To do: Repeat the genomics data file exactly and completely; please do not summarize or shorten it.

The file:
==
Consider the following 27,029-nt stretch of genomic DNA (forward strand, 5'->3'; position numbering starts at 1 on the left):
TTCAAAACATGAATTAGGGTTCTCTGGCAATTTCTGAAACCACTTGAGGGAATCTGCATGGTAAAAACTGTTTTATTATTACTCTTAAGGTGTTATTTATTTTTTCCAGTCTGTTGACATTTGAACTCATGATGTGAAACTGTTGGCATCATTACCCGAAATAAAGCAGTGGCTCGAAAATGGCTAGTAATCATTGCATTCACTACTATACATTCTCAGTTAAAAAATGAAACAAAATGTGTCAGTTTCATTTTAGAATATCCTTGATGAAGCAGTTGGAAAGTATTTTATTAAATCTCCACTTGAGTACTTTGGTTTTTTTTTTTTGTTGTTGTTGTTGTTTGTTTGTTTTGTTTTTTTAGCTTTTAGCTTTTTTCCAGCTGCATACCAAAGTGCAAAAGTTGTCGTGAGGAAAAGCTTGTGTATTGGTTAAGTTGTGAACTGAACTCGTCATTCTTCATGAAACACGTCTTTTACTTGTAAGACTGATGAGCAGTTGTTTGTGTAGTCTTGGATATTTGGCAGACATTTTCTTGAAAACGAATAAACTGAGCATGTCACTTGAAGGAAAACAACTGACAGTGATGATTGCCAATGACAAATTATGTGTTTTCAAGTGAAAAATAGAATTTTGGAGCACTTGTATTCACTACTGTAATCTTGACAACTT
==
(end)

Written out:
Consider the following 27,029-nt stretch of genomic DNA (forward strand, 5'->3'; position numbering starts at 1 on the left):
TTCAAAACATGAATTAGGGTTCTCTGGCAATTTCTGAAACCACTTGAGGGAATCTGCATGGTAAAAACTGTTTTATTATTACTCTTAAGGTGTTATTTATTTTTTCCAGTCTGTTGACATTTGAACTCATGATGTGAAACTGTTGGCATCATTACCCGAAATAAAGCAGTGGCTCGAAAATGGCTAGTAATCATTGCATTCACTACTATACATTCTCAGTTAAAAAATGAAACAAAATGTGTCAGTTTCATTTTAGAATATCCTTGATGAAGCAGTTGGAAAGTATTTTATTAAATCTCCACTTGAGTACTTTGGTTTTTTTTTTTTGTTGTTGTTGTTGTTTGTTTGTTTTGTTTTTTTAGCTTTTAGCTTTTTTCCAGCTGCATACCAAAGTGCAAAAGTTGTCGTGAGGAAAAGCTTGTGTATTGGTTAAGTTGTGAACTGAACTCGTCATTCTTCATGAAACACGTCTTTTACTTGTAAGACTGATGAGCAGTTGTTTGTGTAGTCTTGGATATTTGGCAGACATTTTCTTGAAAACGAATAAACTGAGCATGTCACTTGAAGGAAAACAACTGACAGTGATGATTGCCAATGACAAATTATGTGTTTTCAAGTGAAAAATAGAATTTTGGAGCACTTGTATTCACTACTGTAATCTTGACAACTT